Recommended Dietary Allowances3

Group Particulars Net energy

(kcal/d)

Protein

(g/d)

Visible fat

(g/d)

Calcium (mg/d) Iron

(mg/d)

Vitamin A

(mg/d)

Retinol Β-carotene
Infants 0-6 months 92 kcal/kg/d 1.16 g/kg/d 500 46 µg/kg/d
6–12 months 80 kcal/kg/d 1.69 g/kg/d 19 350 2800
Children 1–3 years 1060 16.7 27 600 9 400

 

3200

 

4–6 years 1350 20.1 25 13
7–9 years 1690 29.5 30 16 600 4800
Boys 10–12 years 2190 39.9 35 800 21  

 

 

 

 

600

 

 

 

 

 

4800

Girls 10–12 years 2010 40.4 35 800 27
Boys 13–15 years 2750 54.3 45 800 32
Girls 13–15 years 2330 51.9 40 800 27
Boys 16–17 years 3020 61.5 50 800 28
Girls 16–17 years 2441 55.5 35 800 26

 

References

  1. Parks EP, Maqbool A, Shaikhkhalil A, Groleau V, Dougherty KA, Stallings VA. Nutritional requirements. In: Kliegman RM, Stanton BF, St Geme JW, Schor NF, editors. Nelson textbook of paediatrics. Chapter 44. Philadelphia, PA: Elsevier. p. 268-286.e1.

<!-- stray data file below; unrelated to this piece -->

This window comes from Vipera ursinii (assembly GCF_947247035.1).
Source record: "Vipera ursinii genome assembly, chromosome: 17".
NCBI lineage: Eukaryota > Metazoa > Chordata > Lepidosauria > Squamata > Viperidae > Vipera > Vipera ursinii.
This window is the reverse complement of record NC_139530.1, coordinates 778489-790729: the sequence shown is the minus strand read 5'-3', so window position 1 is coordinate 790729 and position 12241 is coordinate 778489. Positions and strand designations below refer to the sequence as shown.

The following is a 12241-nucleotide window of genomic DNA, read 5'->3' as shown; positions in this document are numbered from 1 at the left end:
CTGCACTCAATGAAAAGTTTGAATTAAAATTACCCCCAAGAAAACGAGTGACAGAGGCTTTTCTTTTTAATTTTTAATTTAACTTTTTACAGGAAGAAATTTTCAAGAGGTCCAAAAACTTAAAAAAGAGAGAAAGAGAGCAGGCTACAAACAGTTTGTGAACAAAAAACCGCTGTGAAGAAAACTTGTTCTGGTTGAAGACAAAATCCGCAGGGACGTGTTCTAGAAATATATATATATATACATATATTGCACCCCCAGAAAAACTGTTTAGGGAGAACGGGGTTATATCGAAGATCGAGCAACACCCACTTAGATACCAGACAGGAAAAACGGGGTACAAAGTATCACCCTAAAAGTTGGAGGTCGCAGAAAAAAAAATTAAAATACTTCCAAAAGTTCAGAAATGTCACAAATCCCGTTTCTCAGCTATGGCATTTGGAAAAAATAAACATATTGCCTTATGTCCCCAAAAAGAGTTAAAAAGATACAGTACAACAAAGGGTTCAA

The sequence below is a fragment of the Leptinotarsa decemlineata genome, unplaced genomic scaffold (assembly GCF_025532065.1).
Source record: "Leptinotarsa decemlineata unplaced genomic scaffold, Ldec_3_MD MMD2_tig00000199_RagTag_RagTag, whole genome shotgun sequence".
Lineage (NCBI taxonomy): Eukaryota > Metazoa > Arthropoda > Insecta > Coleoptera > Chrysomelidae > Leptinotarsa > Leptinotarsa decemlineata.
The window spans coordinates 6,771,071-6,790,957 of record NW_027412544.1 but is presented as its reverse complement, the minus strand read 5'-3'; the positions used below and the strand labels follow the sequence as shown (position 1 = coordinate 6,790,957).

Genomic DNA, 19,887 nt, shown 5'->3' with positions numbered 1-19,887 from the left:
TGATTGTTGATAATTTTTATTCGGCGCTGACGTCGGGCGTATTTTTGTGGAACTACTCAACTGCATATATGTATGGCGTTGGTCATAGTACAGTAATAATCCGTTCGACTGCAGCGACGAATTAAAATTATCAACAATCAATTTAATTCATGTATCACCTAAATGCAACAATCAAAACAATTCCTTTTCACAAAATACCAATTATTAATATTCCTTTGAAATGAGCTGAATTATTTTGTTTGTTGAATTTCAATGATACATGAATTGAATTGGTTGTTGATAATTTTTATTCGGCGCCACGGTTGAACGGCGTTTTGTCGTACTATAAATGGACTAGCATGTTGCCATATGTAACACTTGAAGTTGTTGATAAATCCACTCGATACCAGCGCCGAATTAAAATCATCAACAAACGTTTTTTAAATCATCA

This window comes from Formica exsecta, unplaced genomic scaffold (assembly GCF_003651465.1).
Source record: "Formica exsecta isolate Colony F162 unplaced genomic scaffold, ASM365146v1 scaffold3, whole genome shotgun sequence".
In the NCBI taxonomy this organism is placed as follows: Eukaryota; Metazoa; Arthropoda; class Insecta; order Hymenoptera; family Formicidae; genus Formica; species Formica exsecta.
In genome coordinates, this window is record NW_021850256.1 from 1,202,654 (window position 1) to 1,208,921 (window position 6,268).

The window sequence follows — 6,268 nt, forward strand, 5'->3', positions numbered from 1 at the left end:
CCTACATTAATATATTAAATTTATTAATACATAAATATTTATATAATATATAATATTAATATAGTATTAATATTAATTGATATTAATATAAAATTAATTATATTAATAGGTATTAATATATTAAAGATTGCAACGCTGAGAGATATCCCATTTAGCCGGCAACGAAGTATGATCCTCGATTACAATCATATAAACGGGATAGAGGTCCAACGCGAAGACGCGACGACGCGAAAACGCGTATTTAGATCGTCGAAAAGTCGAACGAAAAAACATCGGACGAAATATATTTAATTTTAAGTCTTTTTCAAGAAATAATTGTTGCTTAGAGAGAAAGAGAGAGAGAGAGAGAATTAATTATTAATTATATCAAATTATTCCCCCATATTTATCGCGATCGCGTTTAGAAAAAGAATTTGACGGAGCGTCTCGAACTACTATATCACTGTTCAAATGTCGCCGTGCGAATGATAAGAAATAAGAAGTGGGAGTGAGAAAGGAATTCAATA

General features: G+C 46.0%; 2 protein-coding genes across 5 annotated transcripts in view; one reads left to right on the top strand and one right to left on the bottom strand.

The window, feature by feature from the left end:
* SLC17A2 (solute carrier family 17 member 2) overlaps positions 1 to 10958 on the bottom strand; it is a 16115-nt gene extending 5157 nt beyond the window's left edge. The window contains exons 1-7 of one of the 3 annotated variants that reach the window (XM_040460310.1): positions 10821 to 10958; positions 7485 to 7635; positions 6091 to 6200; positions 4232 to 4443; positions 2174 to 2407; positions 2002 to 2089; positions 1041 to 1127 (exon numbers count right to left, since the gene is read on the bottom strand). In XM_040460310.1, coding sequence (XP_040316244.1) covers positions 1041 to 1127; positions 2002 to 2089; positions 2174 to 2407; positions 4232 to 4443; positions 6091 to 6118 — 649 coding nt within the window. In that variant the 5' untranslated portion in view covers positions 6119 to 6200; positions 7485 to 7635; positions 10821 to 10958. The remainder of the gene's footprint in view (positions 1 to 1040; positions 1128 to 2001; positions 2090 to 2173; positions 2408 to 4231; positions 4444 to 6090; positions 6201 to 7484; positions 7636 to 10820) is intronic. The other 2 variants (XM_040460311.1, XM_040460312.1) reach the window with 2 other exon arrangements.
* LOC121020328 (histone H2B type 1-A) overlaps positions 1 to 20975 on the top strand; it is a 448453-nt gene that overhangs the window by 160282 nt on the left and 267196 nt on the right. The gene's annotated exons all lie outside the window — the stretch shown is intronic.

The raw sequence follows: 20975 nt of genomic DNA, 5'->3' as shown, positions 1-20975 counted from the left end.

2. Queensland Government. Physical and Cognitive Developmental Milestones. 2017. Brisbane Qld: The State of Queensland (Department of Communities, Child Safety and Disability Services) [cited December 5, 2017]. Available from https://www.communities.qld.gov.au/childsafety/child-safety-practice-manual/chapters/2-investigation-assessment/resources.
  3. National Institute of Nutrition. Dietary guidelines for Indians: a manual. 2011. Hyderabad, India: National Institute of Nutrition [cited October 30, 2017]. Available from http://ninindia.org/dietaryguidelinesforninwebsite.pdf.
  4. Escolano-Margarit MV, Campoy C. Nutrition and the developing brain. In: Swaiman KF, Ashwal S, Ferriero DM, Schor NF, Finkel RS, Gropman AL, et al., editors. Swaiman’s pediatric neurology. Chapter 47.  Philadelphia, PA: Elsevier. p. e952-59.
  5. Daymont C, Rezet B. Nutritional requirements and growth. In: Florin TA, Ludwig S., editors. Netter’s paediatrics. Chapter 13. Philadelphia, PA: Saunders. p. 82-87.